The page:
Lizabett Russo Trio: A Night of Romanian Traditional Music. Leith Depot, Edinburgh * * * *
She is a natural singer of power and passion, her voice swooping through octaves, couched in the very contemporary but empathetic company of guitarist Graeme Stephen and double-bassist Brodie Jarvie.
If the prospect of a night of Romanian folk song sounds daunting, shed any preconceptions: Russo’s singing is melodic, beguiling and by and large demolishes linguistic barriers – although, ideally, some translated lyric sheets might be welcome.
Opening with a drift of wordless vocalising over murmuring bass and guitar, she gradually shifts into full song. Stephen’s guitar deploys discreet effects pedals, sounding in nimble unison with the song line or laying down a snappy accompaniment with Jarvie, as in a cheerfully jog-along number from Moldova that Russo assures us is all about making moonshine but is “actually quite sad”.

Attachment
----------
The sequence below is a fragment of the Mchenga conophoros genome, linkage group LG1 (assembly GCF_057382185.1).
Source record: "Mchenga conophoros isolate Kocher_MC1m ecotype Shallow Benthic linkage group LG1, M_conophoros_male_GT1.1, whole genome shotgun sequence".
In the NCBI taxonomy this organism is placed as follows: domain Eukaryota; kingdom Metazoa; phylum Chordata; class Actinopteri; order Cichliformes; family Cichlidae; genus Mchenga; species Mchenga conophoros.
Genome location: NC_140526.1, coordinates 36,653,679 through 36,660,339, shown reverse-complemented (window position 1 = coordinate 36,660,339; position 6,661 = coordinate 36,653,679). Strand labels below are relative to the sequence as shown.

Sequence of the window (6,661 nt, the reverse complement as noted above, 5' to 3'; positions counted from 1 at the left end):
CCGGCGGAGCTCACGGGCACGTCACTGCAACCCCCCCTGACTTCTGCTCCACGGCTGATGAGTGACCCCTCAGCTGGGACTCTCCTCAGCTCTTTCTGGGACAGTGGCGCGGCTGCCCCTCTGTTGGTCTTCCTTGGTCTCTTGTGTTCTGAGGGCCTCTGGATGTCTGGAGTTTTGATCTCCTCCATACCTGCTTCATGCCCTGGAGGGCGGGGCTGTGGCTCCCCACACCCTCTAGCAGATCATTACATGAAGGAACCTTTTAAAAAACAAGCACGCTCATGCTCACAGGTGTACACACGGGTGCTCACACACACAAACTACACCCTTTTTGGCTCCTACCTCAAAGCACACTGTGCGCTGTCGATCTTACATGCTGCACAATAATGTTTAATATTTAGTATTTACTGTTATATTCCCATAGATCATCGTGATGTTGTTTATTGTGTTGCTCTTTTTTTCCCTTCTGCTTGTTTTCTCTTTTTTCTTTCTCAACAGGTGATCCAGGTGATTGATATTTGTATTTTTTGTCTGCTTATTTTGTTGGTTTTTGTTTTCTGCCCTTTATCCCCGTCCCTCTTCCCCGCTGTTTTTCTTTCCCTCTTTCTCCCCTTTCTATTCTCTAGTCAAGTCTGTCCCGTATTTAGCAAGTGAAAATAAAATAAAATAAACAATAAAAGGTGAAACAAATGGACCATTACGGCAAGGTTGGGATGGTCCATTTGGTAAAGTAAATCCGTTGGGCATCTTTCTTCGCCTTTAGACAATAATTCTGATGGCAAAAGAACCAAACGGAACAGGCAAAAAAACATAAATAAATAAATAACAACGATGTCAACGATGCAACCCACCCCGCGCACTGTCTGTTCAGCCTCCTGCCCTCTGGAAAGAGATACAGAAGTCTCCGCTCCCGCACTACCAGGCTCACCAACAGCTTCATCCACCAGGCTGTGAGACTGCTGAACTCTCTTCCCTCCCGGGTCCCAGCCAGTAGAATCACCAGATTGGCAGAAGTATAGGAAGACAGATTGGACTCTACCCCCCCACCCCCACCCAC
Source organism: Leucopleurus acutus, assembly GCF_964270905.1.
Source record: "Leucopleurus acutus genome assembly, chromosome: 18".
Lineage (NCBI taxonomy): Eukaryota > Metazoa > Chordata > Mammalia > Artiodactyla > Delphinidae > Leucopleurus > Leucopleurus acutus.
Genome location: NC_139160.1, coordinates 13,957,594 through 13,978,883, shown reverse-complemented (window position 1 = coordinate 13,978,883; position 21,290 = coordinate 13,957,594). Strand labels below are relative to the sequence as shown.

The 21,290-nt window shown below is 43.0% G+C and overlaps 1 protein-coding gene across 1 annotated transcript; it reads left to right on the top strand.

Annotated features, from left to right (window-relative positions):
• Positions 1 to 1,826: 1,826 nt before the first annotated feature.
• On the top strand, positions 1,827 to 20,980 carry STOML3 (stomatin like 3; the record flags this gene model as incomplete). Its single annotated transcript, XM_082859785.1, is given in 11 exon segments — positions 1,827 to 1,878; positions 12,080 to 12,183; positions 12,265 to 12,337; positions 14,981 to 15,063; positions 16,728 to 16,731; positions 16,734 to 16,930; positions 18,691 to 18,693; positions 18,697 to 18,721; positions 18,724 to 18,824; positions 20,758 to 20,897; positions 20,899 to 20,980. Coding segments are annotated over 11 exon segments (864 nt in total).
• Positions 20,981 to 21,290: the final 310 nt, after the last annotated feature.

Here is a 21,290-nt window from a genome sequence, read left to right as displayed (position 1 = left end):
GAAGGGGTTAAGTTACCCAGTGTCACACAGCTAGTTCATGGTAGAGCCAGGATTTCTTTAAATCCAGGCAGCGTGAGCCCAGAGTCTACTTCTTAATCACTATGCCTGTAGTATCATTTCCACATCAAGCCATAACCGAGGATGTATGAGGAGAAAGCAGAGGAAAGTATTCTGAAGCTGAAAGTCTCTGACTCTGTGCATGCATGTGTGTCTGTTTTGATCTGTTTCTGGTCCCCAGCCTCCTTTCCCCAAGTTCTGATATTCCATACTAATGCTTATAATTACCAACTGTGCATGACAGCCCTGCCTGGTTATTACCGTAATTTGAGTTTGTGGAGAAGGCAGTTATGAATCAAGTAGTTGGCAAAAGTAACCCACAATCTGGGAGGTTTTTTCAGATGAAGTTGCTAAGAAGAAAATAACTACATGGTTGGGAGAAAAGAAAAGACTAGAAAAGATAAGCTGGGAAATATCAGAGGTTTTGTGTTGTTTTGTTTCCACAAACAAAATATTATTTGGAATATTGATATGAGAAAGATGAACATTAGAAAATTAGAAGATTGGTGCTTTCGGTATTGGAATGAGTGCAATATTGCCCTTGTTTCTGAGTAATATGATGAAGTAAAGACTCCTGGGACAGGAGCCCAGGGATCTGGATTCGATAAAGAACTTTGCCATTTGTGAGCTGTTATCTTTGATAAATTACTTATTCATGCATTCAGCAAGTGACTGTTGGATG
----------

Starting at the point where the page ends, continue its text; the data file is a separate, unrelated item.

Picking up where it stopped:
In fact, she muses, much of her repertoire is nostalgic and concerning the passage of time, although time passes very easily in the company of her songs, whether melancholic or exuberant, her hands at times as expressive as her voice.
Stephen and Jarvie leave her for a couple of numbers which include Hai, Dunarea Mea, a song about the Danube she learned from her grandfather, which she sings with unencumbered clarity, accompanying herself simply on that rather un-Romanian little guitar, the charango. She thanks us “for putting up with my ridiculous explanations,” but really needn’t apologise: her trio’s performance is well worth it.
Again on 10 August